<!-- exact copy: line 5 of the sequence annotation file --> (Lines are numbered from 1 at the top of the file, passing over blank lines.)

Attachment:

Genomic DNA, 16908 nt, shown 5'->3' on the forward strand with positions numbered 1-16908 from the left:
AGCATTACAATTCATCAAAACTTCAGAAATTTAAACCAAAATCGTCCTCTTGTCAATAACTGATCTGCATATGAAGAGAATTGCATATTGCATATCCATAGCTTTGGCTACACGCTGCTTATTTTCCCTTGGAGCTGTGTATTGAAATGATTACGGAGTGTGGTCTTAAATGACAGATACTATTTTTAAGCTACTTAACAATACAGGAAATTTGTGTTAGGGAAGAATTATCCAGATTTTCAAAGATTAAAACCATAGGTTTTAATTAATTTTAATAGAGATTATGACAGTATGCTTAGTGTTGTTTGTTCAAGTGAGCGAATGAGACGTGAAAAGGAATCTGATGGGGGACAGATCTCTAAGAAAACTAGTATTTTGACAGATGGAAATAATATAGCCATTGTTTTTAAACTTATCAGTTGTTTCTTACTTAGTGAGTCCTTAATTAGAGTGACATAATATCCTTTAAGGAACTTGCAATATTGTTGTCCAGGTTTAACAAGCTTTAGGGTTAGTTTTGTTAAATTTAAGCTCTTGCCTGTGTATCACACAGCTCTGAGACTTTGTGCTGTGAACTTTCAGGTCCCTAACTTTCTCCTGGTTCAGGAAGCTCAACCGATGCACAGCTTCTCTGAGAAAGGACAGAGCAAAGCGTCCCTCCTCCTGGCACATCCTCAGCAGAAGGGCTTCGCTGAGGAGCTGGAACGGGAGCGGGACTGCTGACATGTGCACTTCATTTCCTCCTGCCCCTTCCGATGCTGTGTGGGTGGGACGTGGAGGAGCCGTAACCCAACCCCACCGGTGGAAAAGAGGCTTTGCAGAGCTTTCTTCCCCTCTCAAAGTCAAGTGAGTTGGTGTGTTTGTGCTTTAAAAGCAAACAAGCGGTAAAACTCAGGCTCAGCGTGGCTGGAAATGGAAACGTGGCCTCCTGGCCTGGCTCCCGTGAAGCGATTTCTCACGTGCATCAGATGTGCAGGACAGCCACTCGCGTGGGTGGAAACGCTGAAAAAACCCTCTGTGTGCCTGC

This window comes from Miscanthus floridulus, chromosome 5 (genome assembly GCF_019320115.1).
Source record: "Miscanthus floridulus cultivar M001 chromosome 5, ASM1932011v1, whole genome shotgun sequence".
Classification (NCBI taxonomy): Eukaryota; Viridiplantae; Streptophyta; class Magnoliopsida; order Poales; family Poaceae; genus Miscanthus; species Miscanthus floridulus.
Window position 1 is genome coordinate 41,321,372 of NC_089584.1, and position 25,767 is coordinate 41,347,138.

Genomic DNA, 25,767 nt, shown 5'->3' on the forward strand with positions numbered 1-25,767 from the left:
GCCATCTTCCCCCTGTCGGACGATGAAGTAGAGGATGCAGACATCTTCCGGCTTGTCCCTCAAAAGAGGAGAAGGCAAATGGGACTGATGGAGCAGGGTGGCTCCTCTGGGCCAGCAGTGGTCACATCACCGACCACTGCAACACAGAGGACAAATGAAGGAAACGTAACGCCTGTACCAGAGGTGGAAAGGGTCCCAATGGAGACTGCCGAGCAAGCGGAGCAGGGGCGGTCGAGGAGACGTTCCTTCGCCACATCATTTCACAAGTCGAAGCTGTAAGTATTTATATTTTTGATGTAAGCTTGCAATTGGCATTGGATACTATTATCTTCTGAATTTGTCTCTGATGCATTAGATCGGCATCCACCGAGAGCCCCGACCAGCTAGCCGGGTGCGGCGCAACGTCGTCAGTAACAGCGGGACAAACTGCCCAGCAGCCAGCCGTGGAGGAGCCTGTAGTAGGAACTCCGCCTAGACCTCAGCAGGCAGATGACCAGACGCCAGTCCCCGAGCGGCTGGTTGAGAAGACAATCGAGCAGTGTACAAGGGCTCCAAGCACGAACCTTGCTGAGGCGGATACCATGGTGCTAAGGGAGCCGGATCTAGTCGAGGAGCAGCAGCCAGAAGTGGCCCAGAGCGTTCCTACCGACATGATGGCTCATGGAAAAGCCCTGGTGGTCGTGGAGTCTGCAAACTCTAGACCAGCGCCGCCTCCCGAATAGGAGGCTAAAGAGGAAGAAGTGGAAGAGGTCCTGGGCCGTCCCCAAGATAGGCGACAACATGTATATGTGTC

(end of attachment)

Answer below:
Classification (NCBI taxonomy): Eukaryota; Viridiplantae; Streptophyta; class Magnoliopsida; order Poales; family Poaceae; genus Miscanthus; species Miscanthus floridulus.